Jury Selection: Simple Rule 2: The Blind Date Rule

You may not have noticed this, but people don’t like lawyers very much. Or rather, they don’t like people acting like lawyers very much. Once they get to know them, they like the human beings behind the label just fine, but it’s not the jurors’ job to go behind the label, and if you define yourself as “Big Important Attorney Man” they’re not going to. I bet a young lawyer $50 that he would get laid more if his business cards said “Self-Important Asshat, Esq.” instead of “Attorney at Law”. Not the easiest $50 I’ve ever earned, but it was easier than stringing barbed wire.

(Not unrelated: screw up and stay happy.)

So Rule 2 of the Simple Rules for Better Jury Selection was to be The First Date Rule:

Treat jury selection like a first date with everybody on the jury panel.

“Blind date” is a better metaphor, since the parties to a non-blind date have presumably each chosen the other, or at least formed first impressions. In jury selection, neither the lawyer nor the jurors have exercised any selection before arriving in a room together.

So: Treat jury selection like a blind date with everybody on the jury panel.

How is jury selection like a blind date with 60 people?

Someone, thinking they might be a match, has put two parties in a room together. One party—the lawyer—has some desire to be there. The lawyer has some idea of a desired outcome (I know, I know: I’m a hopeless romantic). Neither party knows much about the other. The lawyer wants to learn about each juror (to find out if he or she is a suitable mate) while persuading him or her that the lawyer is likable, and thus a suitable match as well.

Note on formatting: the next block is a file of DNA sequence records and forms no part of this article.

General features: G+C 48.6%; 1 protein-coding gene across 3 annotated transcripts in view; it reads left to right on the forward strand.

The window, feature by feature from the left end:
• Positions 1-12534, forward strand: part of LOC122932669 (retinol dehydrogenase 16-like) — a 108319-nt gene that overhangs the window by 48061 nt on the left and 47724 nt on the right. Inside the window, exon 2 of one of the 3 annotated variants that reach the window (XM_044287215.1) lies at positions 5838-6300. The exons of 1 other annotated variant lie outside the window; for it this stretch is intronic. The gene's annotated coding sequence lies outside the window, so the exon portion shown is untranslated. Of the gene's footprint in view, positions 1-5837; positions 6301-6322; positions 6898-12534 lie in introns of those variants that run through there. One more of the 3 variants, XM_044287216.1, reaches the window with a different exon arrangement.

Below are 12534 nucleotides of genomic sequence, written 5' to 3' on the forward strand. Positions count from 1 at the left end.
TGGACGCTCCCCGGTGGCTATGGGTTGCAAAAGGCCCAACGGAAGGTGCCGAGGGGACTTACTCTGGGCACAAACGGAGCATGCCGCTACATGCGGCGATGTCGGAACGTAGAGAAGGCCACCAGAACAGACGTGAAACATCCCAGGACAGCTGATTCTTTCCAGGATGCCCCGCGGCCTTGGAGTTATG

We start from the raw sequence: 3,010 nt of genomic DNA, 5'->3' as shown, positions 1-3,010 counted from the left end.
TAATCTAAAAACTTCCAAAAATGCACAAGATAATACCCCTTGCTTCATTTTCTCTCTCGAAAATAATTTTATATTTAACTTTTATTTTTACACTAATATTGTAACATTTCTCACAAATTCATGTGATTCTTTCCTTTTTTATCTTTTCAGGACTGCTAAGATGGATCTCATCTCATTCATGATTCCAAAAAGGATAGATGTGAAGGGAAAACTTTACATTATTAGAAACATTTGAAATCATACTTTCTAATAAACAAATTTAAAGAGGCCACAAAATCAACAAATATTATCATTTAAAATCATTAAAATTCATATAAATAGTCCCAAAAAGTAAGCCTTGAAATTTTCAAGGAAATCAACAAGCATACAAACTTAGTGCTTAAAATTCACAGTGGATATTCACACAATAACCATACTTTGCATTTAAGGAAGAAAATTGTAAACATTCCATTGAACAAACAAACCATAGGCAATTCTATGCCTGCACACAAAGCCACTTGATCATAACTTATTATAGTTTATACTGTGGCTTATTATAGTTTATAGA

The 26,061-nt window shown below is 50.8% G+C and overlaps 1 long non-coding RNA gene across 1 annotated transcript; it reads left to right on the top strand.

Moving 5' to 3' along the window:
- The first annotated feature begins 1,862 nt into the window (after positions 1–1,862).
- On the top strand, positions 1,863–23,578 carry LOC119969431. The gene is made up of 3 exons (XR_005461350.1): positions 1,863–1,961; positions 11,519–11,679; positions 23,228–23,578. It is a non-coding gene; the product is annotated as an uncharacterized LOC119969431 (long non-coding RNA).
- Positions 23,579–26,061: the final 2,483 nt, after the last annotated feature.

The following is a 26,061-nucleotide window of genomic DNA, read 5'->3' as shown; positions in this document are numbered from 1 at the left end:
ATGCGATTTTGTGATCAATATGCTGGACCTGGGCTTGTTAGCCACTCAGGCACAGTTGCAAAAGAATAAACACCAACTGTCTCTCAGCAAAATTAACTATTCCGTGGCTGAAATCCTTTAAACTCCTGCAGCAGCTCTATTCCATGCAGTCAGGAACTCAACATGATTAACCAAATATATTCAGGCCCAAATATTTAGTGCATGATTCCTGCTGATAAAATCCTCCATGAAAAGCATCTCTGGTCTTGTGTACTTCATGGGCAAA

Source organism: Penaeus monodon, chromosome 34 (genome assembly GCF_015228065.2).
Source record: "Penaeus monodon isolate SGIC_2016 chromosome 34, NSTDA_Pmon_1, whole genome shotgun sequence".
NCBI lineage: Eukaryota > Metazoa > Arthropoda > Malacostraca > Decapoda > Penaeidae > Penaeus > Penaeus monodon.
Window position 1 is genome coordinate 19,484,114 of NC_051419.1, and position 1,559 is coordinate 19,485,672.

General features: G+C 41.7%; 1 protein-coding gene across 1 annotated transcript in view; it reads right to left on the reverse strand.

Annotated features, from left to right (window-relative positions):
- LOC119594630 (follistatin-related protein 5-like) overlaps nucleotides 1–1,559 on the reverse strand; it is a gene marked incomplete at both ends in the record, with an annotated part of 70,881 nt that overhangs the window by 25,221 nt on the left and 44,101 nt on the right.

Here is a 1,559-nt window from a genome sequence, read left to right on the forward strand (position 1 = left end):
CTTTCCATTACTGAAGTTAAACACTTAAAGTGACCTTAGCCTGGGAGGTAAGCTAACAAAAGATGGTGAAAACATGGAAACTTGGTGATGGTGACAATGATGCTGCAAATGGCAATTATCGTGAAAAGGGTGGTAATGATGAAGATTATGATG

It’s not a perfect metaphor (can there be a perfect metaphor for a thing, other than the thing itself?), but it steers us toward what I think is a decidedly unlawyerly way of dealing with those 60 human beings.

Lecturing is clearly out of the question. You can achieve neither of your two immediate goals (learning about your potential mate, and appearing not to be an asshat) by lecturing.

People feel appreciated when they are listened to. Think about how much time in the day you spend with someone hanging on your every word. So you can achieve both of your immediate goals by listening to the jurors’ answers.

Their answers to what? To your questions, sure, but the questions are secondary; it’s the answers that are important. If you can get your jurors talking without asking any questions, and then just listen, you’re winning.

If you have to ask questions, what kind of questions? Yes-or-no questions can feel like an interrogation, so maybe open-ended questions will feel a little more comfortable. Questions about facts, or about feelings? A little bit of both—either can get intrusive—but jurors decide cases on feelings, and then use facts to justify their decisions, so fact questions are most useful when they are introductions or shortcuts to the feeling questions.